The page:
Security monitoring services have an interesting financial structure. They wire up your home with anti-intrusion devices, which they monitor from a remote location. They may charge an installation fee, which typically covers half or less of the actual installation cost. And they charge a periodic, usually monthly, monitoring fee.
These companies have operating leverage in two ways: a few employees can equally well monitor one or thousands of homes; and the company can charge for add-on services (like fire or medical monitoring) that cost almost nothing to provide.
A contract with a homeowner will work something like this (I’m making these numbers up):
–installation costs $2,000, of which the client pays $1,000
–the client signs a three-year contract to pay a monitoring fee of $50 a month
–monitoring expense (rent + equipment + salaries) is $10 a month.
On these figures, it takes the monitoring company about two years to recover its initial investment. After that, a waterfall of money rains down into the monitoring company’s bank account.
This is a fabulous business to own, even though the initial negative cash flow may be daunting.
For the stock of a company like this, however, it may not be the dream investment it may seem.
It isn’t that the early years look ugly from a profit and cash flow perspective. It isn’t the issue of how to finance the initial investment in monitoring equipment. Liberal accounting technique can pretty up the financials a bit, but–I believe–most holders see through this to understand the actual cash in/cash out relatively clearly.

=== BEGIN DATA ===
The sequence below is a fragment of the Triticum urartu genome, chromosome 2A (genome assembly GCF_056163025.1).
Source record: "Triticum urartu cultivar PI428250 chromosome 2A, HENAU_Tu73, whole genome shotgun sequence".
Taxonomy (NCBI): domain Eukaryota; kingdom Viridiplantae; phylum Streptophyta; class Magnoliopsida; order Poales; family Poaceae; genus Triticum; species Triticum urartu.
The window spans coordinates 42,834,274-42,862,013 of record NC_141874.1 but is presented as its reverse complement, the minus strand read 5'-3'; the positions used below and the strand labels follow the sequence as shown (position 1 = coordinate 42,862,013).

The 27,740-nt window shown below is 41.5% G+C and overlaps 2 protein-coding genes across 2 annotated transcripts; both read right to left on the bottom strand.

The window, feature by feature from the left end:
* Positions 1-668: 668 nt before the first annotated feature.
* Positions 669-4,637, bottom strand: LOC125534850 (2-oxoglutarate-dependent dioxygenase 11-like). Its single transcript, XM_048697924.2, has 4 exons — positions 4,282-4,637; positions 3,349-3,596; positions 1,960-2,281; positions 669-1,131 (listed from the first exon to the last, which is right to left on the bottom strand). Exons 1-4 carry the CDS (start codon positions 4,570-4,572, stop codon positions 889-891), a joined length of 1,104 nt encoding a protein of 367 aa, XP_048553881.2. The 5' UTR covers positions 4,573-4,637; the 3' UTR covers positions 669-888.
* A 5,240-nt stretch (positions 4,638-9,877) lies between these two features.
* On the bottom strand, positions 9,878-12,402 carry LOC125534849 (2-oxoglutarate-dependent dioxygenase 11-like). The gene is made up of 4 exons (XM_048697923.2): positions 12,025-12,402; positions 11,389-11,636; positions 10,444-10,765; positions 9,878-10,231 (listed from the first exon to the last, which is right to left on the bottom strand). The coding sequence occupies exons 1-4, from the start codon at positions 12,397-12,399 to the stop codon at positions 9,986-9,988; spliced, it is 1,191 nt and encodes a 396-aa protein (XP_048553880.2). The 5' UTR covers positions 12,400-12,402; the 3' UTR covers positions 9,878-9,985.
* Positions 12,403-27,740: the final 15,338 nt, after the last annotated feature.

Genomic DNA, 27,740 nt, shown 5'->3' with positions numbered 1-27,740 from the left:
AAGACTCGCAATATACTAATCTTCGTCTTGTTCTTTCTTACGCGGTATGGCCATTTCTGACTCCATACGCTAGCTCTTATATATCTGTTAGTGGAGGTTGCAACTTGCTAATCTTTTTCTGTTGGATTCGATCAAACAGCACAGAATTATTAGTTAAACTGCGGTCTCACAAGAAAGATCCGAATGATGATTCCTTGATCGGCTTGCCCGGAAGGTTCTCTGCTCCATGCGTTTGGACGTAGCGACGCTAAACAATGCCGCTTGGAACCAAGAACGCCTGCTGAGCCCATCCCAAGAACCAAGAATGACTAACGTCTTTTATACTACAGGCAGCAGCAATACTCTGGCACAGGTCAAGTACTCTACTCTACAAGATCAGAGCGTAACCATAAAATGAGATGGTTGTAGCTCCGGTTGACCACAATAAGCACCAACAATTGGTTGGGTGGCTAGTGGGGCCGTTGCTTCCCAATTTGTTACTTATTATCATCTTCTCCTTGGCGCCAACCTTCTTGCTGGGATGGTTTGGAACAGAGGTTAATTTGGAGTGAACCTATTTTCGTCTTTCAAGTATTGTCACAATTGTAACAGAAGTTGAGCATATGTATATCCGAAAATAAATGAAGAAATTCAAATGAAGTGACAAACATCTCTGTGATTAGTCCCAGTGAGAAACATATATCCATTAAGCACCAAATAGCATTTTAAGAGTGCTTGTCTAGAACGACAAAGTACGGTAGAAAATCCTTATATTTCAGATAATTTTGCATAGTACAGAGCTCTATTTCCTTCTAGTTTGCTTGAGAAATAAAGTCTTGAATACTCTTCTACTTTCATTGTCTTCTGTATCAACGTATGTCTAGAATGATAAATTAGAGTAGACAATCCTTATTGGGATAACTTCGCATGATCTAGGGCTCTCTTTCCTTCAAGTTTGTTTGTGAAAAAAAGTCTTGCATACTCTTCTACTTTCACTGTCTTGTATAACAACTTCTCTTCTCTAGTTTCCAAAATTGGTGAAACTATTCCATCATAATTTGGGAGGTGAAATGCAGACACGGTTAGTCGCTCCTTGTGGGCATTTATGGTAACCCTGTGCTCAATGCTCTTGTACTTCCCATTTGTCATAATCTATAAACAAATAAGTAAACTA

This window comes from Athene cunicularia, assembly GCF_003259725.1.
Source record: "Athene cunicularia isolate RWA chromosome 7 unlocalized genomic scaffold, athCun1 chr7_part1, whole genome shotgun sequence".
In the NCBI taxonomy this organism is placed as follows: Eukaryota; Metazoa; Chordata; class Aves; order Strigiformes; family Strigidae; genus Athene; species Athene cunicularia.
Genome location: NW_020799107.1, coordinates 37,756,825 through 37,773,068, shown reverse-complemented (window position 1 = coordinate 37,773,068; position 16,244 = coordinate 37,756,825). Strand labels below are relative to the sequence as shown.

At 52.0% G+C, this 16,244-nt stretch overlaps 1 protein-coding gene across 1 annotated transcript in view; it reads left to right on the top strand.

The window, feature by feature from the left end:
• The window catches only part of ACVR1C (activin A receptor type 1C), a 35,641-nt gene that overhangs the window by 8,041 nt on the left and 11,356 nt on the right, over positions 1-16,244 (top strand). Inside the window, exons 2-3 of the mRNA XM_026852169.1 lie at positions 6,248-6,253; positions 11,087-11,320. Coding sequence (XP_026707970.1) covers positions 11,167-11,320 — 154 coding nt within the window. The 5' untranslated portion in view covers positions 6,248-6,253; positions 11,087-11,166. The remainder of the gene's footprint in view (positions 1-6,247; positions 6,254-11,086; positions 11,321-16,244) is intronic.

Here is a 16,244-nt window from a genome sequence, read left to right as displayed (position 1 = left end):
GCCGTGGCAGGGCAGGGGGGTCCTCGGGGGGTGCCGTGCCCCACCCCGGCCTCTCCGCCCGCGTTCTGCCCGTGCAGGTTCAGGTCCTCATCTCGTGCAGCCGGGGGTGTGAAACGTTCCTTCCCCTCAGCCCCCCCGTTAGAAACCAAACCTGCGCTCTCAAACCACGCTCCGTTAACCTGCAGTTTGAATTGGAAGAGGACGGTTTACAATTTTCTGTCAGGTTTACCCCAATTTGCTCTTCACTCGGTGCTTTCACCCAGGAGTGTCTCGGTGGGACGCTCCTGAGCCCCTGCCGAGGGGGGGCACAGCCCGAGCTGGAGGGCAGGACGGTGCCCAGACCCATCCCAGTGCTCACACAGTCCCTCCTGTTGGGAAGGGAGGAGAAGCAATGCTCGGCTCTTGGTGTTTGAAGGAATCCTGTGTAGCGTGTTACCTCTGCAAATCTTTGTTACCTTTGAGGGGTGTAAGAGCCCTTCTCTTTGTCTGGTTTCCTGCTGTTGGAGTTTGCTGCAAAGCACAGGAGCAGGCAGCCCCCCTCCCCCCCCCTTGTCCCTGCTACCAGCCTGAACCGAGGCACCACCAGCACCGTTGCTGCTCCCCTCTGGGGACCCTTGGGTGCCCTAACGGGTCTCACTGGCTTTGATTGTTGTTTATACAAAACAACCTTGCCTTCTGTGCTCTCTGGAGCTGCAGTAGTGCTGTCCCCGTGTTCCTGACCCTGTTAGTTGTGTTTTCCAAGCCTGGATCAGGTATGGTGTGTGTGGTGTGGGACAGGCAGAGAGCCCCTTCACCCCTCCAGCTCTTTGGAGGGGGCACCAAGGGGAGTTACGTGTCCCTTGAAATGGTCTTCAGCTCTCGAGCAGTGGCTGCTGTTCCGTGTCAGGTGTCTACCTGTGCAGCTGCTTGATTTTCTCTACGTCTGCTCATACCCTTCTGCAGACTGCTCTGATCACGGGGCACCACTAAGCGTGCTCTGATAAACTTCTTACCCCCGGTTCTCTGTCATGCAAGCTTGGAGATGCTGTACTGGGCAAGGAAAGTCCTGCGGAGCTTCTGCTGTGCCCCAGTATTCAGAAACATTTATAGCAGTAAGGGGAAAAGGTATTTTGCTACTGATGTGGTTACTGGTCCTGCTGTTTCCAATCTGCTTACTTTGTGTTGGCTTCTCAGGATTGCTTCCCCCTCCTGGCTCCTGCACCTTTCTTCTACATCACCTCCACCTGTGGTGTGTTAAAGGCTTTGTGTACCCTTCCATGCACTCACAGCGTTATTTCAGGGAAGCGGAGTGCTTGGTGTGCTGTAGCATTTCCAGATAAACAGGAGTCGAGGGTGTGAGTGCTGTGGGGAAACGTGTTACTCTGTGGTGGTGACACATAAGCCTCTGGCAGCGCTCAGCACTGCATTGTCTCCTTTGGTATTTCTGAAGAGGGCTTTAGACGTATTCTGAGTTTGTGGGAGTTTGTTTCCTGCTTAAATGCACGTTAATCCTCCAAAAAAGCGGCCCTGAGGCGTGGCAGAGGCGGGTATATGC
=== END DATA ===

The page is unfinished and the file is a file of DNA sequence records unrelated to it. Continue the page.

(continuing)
Instead, investors concentrate on the asset value created by each new customer. Let’s say a typical customer retains the monitoring service for 15 years (again, a made up number). If so, and if both revenues and costs remain constant, each new customer adds something like $6,000 to the firm’s asset value.
For investors, then, the more new customers who sign up, the better. The more existing customers who sign up for new services, increasing their asset value, the better. That’s even though the more new customers, the uglier the near-term losses and negative cash flow will get.
Here’s the kicker:
–the fastest way for a company like this to show stellar earnings growth is to stop signing up new customers. But that’s also the kiss of death–because it means the firm has gone ex-growth!!
…the stock fall apart. Maybe it doesn’t go down in flames all at once. But it suddenly looks an awful lot like a bond. So PE contraction offsets the better earnings.
This is not how a startup works. Usually incremental customers are profitable right out of the gate; the issue is getting enough of them to cover infrastructure costs.
It isn’t quite AMZN, either, which seems to require massive infrastructure spending just to tread water. But I think holders take the large amount of spending on infrastructure as a proxy for future growth–just as holders of alarm companies do.
I wonder what would happen if AMZN suddenly entered the waterfall-of-money phase of its life that presumably owners are waiting for. My guess is they wouldn’t find it as enjoyable as they thing they would.